The two, peanut butter-loaded mouse traps that I put in the brick farmhouse’s old-fashioned back porch last night were nowhere to be seen. Arnie, my husband was in the house. I yelled, “Honey, did you get rid of the mouse traps I put out here yesterday?”
Arnie’s bellowed answer, “No I didn’t” made me closely examine the green indoor-outdoor carpet. The traps were gone, and there wasn’t even an oily smear left behind on the artificial grass.
Yesterday, I’d noticed chew marks on the outdoor toys stored in a box below one of the porch windows. Today, the toys looked even worse. I assumed mice were doing the damage. Our farmhouse had a long history of rodent visitors.
My husband stepped into the porch with a half-eaten sandwich in his hands. He looked in the toy box and exclaimed, “Mice can’t do that kind of damage! I think a rat has been getting into the porch.”
I wanted to scream. A rat had been in this sweet, old, friendly porch? I looked around at the green floor, the brick house wall and the peach-colored walls around the four windows. Next to the toy box was a graduated stand with flourishing house plants. In a low voice I shared my plan of action, “Everything in this porch gets thrown out!”
Shaking his head, Arnie cautioned, “First things first. Catch the rat…or rats.”
Picturing dozens of rats in my porch, I wailed, “How are they getting in?”
Before taking another bite of his sandwich, Arnie asked, “Have you looked at the porch foundation lately? The cinder blocks are cracked. I’ve got to do something about that, or soon we’ll have rats inside the house!”
The next day after work I asked for a rat trap at the hardware store. They gave me a big chunk of wood outfitted with a heavy-duty spring. It looked like a regular mouse trap on steroids. I loaded it with a slice of bologna that evening as my 9 year and 13-year-old daughters watched. Tammie asked, “What do you think happened to the two mousetraps that disappeared?”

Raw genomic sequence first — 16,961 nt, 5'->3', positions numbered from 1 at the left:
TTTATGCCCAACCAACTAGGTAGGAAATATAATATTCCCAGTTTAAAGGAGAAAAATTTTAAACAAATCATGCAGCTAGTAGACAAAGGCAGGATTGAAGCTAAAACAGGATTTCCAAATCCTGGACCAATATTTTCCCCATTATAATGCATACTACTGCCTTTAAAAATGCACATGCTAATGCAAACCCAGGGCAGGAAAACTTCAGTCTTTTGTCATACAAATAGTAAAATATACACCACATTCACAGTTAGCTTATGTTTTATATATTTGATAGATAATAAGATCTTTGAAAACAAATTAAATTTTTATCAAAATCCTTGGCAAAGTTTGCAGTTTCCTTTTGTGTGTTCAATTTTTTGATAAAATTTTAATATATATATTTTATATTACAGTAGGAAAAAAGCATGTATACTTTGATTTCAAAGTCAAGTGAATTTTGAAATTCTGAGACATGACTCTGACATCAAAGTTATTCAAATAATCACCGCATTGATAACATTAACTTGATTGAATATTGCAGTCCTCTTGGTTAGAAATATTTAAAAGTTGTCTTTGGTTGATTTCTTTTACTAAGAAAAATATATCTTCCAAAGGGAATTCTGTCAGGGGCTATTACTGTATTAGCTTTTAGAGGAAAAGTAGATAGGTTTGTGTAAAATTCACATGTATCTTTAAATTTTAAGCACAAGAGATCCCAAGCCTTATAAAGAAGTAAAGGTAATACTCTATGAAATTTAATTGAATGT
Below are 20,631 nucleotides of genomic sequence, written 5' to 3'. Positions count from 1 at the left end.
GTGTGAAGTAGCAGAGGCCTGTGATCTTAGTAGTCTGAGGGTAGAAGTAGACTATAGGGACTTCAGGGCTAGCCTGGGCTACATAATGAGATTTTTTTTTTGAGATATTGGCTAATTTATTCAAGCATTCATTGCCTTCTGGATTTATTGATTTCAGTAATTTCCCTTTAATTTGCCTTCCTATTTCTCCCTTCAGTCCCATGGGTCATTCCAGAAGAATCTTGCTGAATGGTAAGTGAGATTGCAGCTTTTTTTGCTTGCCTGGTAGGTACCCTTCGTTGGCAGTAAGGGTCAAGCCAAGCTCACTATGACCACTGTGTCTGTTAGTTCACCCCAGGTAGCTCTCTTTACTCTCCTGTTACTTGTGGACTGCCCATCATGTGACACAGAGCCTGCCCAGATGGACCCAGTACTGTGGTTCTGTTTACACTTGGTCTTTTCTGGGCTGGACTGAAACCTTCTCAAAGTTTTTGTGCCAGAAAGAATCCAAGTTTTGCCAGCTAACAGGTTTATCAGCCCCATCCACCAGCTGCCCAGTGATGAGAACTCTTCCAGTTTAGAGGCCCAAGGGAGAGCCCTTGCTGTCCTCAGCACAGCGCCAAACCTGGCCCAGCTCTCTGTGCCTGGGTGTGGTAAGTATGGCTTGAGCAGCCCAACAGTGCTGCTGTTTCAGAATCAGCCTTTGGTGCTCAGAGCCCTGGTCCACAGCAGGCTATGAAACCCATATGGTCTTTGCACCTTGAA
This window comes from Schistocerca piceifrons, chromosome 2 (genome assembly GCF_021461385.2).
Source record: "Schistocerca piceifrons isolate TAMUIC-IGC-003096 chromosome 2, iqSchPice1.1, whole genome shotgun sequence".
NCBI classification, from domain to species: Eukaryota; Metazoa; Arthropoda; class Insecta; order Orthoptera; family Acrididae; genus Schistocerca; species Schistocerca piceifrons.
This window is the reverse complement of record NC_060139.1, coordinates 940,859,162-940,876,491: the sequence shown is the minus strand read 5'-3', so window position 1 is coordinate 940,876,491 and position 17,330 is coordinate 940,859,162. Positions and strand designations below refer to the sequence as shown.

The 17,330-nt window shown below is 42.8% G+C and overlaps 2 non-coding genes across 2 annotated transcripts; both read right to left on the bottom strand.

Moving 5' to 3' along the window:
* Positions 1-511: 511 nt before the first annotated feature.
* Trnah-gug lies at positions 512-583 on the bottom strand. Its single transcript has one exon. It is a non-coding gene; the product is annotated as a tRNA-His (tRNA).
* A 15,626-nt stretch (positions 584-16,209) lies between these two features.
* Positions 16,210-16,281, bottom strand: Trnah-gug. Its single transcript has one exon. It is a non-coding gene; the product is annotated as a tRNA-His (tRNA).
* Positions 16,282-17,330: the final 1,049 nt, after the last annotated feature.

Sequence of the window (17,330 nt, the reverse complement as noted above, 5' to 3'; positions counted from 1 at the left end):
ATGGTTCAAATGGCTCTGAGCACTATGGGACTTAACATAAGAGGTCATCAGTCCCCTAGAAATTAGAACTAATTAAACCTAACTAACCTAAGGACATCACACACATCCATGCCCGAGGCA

That was a good question. I looked up at my youngest daughter and said, “I have a mental picture of the rat running off wearing the traps as earrings.”
The next morning, we found a very large dead rat in the trap.
That afternoon when I came home from work, the back porch was pulled off the house and Arnie was using a big machine to dig a deep hole next to the house. I screeched in shock over the noise, “What are you doing?”
My husband turned off the machine to happily inform me, “I’m building a new entryway to the house. It’ll have a basement under it.” There wasn’t much I could say in answer. He had never mentioned this would be his solution to our rat problem. But that was typical. Arnie Richardson’s normal was to always do unexpected things.
With the porch missing and a deep hole in its place was a big problem for me. The washer and dryer were in the basement. The only way to get down there now was out the dining room door with its sudden drop to the basement level. Arnie helpfully provided a ladder.
One night after work later that week, I had to do laundry. Arnie, the girls and I were at the dining room table eating supper when I realized it was time to switch loads. Excusing myself, I opened the dining room door, disappeared down into the muddy pit. Moments later, I came back up the ladder carrying a basket of freshly dried clothing.
When my head was level with the dining room floor, I tossed the basket up into the room with a loud grunt. Arnie glanced over his shoulder at me and said, “Oh, look girls! The beast from down below is crawling into the room.” Truly feeling like a scaly beast crawling up from its lair in the dungeon, I gave my best growl as I clambered into the room.
Arnie always accused me of having a strange sense of humor. Since I always enjoyed the goofy things he said and did too, I suspect his sense of humor was also a tad bit off!
Love and miss you, big guy! xoxo